Veterinarians and Marijuana

Vet examine dog

Unfortunately, pet owners are not always truthful with their vets when their pups ingest marijuana. The concept of legal recreational marijuana is still pretty new and has a negative connotation for some people. This stigma has contributed to reasons why people do not want to admit that their dog ate pot:

Pet Owners Fear Legal Consequences

Vets are not obligated to give a statement about the presence of marijuana and do not report on drug intoxications. Knowing that there are no legal consequences to seeking help for marijuana ingestion, always be upfront with your veterinarian.

Pet Owners Feel Ashamed or Embarrassed

It’s common knowledge that many states are legalizing recreational and medical marijuana. Accidents happen; you most likely wouldn’t feel ashamed to tell your vet if your dog ate chocolate, so don’t feel embarrassed about marijuana. A veterinarian’s top concern is always the health of your dog.

In short: cannabis and dogs do not mix. The number of marijuana users is rising and with it, the number of pets getting sick and dying from it. Although it’s a recreational and medical substance for humans, marijuana is bad for dogs.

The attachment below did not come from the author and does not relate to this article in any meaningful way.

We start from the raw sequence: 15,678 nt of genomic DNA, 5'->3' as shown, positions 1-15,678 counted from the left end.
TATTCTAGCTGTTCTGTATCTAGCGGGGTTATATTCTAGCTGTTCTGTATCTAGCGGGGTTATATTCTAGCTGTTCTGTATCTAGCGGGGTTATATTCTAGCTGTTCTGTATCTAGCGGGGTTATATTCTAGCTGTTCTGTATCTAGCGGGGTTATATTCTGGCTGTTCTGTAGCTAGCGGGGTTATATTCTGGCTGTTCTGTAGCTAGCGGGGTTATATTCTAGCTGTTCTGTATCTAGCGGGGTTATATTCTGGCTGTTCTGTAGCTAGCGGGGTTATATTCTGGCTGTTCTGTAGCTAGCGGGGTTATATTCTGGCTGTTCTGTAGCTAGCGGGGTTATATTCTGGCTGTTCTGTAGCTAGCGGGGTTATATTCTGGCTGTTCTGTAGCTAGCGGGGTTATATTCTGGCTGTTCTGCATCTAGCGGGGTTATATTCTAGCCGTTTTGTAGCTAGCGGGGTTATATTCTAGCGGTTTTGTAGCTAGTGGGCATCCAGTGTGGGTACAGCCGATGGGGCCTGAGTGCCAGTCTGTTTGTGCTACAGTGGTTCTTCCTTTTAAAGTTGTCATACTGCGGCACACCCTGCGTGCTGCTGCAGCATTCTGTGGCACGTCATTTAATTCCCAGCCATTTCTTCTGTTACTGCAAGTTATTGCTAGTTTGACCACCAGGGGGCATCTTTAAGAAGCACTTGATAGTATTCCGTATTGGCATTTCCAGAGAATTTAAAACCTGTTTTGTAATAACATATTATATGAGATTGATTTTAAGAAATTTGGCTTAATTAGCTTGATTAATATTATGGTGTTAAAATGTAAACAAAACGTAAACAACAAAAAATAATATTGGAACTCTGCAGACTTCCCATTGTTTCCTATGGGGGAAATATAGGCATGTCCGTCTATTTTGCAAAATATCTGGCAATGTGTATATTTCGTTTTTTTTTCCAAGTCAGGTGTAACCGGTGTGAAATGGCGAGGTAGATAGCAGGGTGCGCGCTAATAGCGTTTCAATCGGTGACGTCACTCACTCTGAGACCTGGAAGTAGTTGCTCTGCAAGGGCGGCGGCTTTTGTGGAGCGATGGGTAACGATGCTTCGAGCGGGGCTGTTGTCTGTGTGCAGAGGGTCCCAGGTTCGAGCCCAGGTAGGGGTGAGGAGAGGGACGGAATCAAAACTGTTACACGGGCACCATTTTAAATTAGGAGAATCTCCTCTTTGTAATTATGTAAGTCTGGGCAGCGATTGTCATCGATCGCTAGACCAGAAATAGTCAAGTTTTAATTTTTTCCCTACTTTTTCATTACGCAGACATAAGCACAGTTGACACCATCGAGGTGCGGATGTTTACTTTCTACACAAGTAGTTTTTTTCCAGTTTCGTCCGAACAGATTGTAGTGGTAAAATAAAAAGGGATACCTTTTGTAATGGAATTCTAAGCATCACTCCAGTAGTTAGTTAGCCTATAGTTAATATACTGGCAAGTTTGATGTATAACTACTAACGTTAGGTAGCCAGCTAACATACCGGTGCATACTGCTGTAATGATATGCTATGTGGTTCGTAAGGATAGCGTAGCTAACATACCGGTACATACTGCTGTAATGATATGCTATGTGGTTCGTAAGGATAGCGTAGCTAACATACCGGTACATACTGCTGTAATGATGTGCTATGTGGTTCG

If your dog finds your weed, take them to the vet as soon as possible. And even more importantly: be honest with your vet so they can provide proper care.

 

The information provided on this website is made available for educational purposes only. It should in no way be substituted for professional veterinary assessment of each individual patient by a suitably qualified veterinary surgeon or veterinarian.

Paws a moment.

Peace of mind starts here.

About the author

Brittany is the proud pet mom to three lovable babies: Walter, a Corgi/Rottweiler; Abigail, a petite mackerel tabby; and Monty, an 18-pound feline brat. Between Walter destroying toys and the cats' undying love for scratching furniture, Brittany has made peace with the fact that her house will never be clean again. Monty's favorite hobby is opening cabinets, and Abigail enjoys napping under the bed. As for Walter? He prefers to bark at the door for no reason.